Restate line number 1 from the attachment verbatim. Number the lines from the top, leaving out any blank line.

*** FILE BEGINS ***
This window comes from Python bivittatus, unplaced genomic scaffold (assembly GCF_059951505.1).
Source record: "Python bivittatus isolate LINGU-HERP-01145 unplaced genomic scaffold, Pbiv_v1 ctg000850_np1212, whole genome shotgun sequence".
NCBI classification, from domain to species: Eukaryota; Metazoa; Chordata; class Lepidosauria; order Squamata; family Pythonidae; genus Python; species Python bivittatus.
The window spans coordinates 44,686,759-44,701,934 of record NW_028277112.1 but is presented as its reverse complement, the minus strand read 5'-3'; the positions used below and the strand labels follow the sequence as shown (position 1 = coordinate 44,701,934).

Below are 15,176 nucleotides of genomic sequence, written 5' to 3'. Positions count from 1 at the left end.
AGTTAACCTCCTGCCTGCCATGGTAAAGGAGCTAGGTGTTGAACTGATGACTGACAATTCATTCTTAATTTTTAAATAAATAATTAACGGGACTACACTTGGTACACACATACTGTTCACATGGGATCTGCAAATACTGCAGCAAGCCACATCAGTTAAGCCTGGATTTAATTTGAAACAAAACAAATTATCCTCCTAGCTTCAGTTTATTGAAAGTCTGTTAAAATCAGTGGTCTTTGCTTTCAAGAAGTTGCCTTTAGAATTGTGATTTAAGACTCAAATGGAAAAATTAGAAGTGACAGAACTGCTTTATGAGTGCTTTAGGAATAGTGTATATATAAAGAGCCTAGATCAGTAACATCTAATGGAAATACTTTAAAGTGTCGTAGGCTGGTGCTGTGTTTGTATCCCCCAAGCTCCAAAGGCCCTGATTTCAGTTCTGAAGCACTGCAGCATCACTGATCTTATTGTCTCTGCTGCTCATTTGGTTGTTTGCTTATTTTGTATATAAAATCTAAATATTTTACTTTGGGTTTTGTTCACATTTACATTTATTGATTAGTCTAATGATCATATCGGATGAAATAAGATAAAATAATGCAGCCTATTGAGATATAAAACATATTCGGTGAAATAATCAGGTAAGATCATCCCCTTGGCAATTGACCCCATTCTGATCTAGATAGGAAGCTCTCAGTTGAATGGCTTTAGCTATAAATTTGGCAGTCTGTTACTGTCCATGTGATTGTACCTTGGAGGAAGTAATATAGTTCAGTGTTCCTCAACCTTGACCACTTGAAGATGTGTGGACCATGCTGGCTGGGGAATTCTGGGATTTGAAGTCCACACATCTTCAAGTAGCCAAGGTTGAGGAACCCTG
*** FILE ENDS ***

This window comes from Python bivittatus, unplaced genomic scaffold (assembly GCF_059951505.1).